In 1813, Bavarian doctor Franz von Paula Gruithuisen (1774-1852) designed a straight metal cannula which could be passed into the bladder, together with a loop of brass wire to lasso the stone to the open end of the cannula so that it could be perforated by a spike-ended drill worked by a bow.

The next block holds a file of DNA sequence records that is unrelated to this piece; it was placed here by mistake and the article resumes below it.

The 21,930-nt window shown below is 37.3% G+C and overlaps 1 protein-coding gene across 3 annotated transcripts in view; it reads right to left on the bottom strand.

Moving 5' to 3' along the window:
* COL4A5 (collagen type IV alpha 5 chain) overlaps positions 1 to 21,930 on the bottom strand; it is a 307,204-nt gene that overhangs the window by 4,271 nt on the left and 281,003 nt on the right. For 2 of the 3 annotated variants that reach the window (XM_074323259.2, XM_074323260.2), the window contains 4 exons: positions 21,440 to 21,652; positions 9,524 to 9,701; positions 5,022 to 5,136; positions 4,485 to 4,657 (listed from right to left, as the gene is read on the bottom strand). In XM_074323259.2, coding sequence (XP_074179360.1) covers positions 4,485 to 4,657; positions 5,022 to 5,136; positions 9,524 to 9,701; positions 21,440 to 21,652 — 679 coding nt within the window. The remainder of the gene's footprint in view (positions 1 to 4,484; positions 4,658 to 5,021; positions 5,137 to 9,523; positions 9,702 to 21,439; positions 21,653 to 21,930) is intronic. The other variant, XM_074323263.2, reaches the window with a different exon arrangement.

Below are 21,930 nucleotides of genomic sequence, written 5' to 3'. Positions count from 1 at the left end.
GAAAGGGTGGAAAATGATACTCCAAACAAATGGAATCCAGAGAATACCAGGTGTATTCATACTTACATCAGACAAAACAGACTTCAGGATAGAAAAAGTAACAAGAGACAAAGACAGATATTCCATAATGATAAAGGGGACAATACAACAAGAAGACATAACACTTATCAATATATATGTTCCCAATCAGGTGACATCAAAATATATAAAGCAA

The following years a number of European surgeons and their instrument makers worked on the construction of stone-crushing instruments. Most of these instruments could not be used with patients. According to the literature, competition among surgeons was fierce. Parisian surgeons like Pierre Salomon Ségalas (1792-1875), Baron Charles Stanislas Heurteloup (1793-1864), Jean-Jacques-Joseph Leroy D’Etiolles (1798-1860) and Jean Civiale (1792-1867) seemed to work in constant competition against one another in order to improve the handling and effectiveness of stone-crushing instrumentation.